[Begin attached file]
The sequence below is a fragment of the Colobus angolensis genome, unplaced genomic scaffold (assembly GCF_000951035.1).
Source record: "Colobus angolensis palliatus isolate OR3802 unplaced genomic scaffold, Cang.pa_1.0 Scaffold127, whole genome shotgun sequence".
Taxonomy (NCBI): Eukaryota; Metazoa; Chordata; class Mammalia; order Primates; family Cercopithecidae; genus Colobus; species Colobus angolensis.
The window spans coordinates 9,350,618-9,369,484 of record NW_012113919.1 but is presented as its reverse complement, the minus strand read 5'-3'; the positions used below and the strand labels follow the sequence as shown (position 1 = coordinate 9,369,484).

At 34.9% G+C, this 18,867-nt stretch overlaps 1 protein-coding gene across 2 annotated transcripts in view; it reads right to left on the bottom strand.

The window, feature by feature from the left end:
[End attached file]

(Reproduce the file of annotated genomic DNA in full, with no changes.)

The sequence below is a fragment of the Colobus angolensis genome, unplaced genomic scaffold (assembly GCF_000951035.1).
Source record: "Colobus angolensis palliatus isolate OR3802 unplaced genomic scaffold, Cang.pa_1.0 Scaffold127, whole genome shotgun sequence".
Taxonomy (NCBI): Eukaryota; Metazoa; Chordata; class Mammalia; order Primates; family Cercopithecidae; genus Colobus; species Colobus angolensis.
The window spans coordinates 9,350,618-9,369,484 of record NW_012113919.1 but is presented as its reverse complement, the minus strand read 5'-3'; the positions used below and the strand labels follow the sequence as shown (position 1 = coordinate 9,369,484).

At 34.9% G+C, this 18,867-nt stretch overlaps 1 protein-coding gene across 2 annotated transcripts in view; it reads right to left on the bottom strand.

The window, feature by feature from the left end: